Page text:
Ramen Walker is the ramen magazine that lovers of the Japanese noodles use as a reference book for the best shops in the area and new shops to adventure to. I pick it up for new delicious inspirations whenever I pass by it in the bookstore. There is one shop in the Gifu region that has reigned supreme three years in a row now, selling a pretty unique ramen. Finally, I had an opportunity to try it out myself, and as a ramen fan, I can testify that the quality and the hype are completely legitimate.
Hakushin Ramen in the cutlery-famous Seki City has received the top spot for three years in a row. When my girlfriend and I arrived at noon, the shop was already full with about 10 people lining up outside. From the simple display outside the shop, all we know is that the shop sells “Ebisoba”, a type of ramen that uses a lot of shrimp to create a thick broth. After about 20 minutes of waiting (which is pretty good), we entered the shop hungry and anticipated.
At the ticket machine, there were 2 main options: ebisoba or tsukemen. You can order toppings to add more meat, eggs or vegetables. We both opted for the ebisoba with extra pork cartilage, since it’s my first time seeing it available and it’s recommended by reviews. In the shop with 20 seats or so, we were seated at the counter facing the kitchen directly. The aroma of the shrimp-filled soup surrounded us as we waited for our orders to arrive.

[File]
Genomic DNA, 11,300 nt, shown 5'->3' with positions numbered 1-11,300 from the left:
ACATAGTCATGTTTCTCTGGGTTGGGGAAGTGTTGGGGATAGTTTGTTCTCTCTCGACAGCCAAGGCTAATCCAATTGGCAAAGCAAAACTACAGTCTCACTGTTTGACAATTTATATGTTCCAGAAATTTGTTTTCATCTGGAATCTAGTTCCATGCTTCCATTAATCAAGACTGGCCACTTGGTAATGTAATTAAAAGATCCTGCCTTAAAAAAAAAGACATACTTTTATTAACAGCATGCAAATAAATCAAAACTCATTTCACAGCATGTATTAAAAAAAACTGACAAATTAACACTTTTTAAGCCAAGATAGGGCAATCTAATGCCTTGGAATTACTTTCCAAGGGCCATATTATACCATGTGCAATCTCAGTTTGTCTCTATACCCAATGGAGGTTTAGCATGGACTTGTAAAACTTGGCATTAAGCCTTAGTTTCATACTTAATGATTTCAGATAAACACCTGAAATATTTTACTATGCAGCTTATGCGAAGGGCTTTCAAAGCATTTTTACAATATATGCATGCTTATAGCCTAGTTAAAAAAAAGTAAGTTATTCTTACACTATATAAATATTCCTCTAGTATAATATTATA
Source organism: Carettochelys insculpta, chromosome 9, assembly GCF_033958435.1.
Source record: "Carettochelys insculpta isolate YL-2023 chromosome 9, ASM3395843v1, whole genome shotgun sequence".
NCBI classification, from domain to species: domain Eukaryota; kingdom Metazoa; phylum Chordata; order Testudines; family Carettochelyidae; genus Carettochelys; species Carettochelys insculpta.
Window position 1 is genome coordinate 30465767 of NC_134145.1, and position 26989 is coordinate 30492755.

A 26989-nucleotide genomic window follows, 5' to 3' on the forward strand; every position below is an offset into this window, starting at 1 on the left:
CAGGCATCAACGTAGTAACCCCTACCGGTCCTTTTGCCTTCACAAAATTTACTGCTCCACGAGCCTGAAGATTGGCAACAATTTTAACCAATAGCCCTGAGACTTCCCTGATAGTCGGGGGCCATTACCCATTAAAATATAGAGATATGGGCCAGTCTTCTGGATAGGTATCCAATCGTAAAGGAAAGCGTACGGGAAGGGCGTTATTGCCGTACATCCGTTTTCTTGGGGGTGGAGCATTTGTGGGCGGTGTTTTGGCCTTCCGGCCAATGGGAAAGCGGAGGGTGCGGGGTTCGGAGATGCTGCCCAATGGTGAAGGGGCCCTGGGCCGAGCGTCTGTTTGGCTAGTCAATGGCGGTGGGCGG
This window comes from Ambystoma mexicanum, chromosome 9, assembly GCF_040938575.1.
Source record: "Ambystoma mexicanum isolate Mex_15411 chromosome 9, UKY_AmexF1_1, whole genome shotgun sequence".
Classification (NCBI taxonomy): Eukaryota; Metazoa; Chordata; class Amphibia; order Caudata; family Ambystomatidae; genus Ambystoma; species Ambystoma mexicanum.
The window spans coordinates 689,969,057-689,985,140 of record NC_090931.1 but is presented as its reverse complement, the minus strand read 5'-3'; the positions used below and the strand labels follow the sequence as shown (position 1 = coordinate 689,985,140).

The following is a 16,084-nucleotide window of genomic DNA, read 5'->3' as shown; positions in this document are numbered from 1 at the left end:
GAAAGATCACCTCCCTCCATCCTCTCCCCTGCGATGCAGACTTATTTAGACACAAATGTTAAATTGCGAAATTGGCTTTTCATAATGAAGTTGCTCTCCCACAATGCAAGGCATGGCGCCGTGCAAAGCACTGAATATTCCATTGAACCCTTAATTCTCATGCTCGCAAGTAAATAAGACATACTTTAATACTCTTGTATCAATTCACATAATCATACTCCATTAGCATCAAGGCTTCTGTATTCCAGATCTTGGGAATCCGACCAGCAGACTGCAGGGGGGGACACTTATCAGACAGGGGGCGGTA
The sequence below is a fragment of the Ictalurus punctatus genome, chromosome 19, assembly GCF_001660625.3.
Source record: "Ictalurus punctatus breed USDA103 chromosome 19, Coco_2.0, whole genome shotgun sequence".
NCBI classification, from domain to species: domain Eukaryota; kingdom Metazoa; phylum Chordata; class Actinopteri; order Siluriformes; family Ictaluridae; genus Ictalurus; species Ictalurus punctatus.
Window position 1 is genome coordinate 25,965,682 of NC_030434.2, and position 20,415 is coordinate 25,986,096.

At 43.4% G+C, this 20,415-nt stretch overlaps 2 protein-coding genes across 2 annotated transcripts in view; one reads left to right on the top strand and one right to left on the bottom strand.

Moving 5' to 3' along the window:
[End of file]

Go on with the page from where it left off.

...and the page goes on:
The bowl of ramen looked absolutely amazing upon arrival. Three huge slices of pork with cartilages, seaweed, cooked egg, Japanese mustard greens, diced onion topping over the thick noodles in a bowl of super thick broth cooked with shrimp and pork bones! The soup was a whole lot richer than I expected, and it demonstrates the huge amount of ingredients they used in making it. The taste was a mixture of seafood sweetness and a powerful pork flavour. With some chilli pepper sprinkled on top, it was one of the most impressive and unique ramen soups I’ve ever tasted.
The thick and chewy noodles matched the soup perfectly. The richness of the soup covers the noodles as you bring it into your mouth. The pork, however, was by far the biggest surprise I had. Most ramen shops offer cha-siu (sliced pork) of variants as toppings, but almost never would you be served ones with cartilage. When I bit into it, I expected resistance from the materials under the meat, but my teeth chewed straight through. The pork and cartilage were cooked for so long and so thoroughly that they became extremely tender. The cartilages have essentially melted into a gooey texture that carries the flavours of the pork in a new rich way. The pork was simply incredible and stood on its own in this bowl of ramen that is already amazing.
For about ¥1000 ($10) including the extra pork, I didn’t want to dish out the additional money for extra noodles, and I’m glad I didn’t. The shop offers free rice during lunch time, but I was so satisfied with the super rich soup and the filling pork cartilage that I couldn’t possibly eat the rice even if I wanted to.
I left the shop completely satisfied, both in my stomach and my heart. The quality was nothing short of impressive. The early line-up was completely understandable given how delicious it was. Hakushin got my seal of approval from the first taste, and earning itself a really high rank on the Jackson Ramen Walker too. (You can check out my other ramen articles for more recommendations!)